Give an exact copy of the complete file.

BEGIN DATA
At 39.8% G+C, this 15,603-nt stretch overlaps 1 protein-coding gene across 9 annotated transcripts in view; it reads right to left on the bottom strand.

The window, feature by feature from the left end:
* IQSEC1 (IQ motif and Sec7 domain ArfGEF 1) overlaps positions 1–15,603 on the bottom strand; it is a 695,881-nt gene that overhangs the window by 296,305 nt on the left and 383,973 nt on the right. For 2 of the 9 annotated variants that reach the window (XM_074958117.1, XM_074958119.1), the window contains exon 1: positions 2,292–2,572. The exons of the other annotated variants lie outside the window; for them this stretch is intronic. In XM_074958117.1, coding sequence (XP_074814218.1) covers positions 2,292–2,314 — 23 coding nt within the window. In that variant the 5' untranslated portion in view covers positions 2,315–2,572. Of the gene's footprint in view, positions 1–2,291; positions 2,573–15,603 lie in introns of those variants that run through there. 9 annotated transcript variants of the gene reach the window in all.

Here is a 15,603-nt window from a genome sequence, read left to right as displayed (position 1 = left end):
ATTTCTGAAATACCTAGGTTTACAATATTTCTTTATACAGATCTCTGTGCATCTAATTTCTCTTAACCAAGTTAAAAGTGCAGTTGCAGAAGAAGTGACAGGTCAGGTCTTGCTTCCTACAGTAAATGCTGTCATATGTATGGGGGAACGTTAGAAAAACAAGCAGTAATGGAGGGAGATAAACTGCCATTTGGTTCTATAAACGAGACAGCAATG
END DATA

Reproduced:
At 39.8% G+C, this 15,603-nt stretch overlaps 1 protein-coding gene across 9 annotated transcripts in view; it reads right to left on the bottom strand.

The window, feature by feature from the left end:
* IQSEC1 (IQ motif and Sec7 domain ArfGEF 1) overlaps positions 1–15,603 on the bottom strand; it is a 695,881-nt gene that overhangs the window by 296,305 nt on the left and 383,973 nt on the right. For 2 of the 9 annotated variants that reach the window (XM_074958117.1, XM_074958119.1), the window contains exon 1: positions 2,292–2,572. The exons of the other annotated variants lie outside the window; for them this stretch is intronic. In XM_074958117.1, coding sequence (XP_074814218.1) covers positions 2,292–2,314 — 23 coding nt within the window. In that variant the 5' untranslated portion in view covers positions 2,315–2,572. Of the gene's footprint in view, positions 1–2,291; positions 2,573–15,603 lie in introns of those variants that run through there. 9 annotated transcript variants of the gene reach the window in all.

Here is a 15,603-nt window from a genome sequence, read left to right as displayed (position 1 = left end):
ATTTCTGAAATACCTAGGTTTACAATATTTCTTTATACAGATCTCTGTGCATCTAATTTCTCTTAACCAAGTTAAAAGTGCAGTTGCAGAAGAAGTGACAGGTCAGGTCTTGCTTCCTACAGTAAATGCTGTCATATGTATGGGGGAACGTTAGAAAAACAAGCAGTAATGGAGGGAGATAAACTGCCATTTGGTTCTATAAACGAGACAGCAATG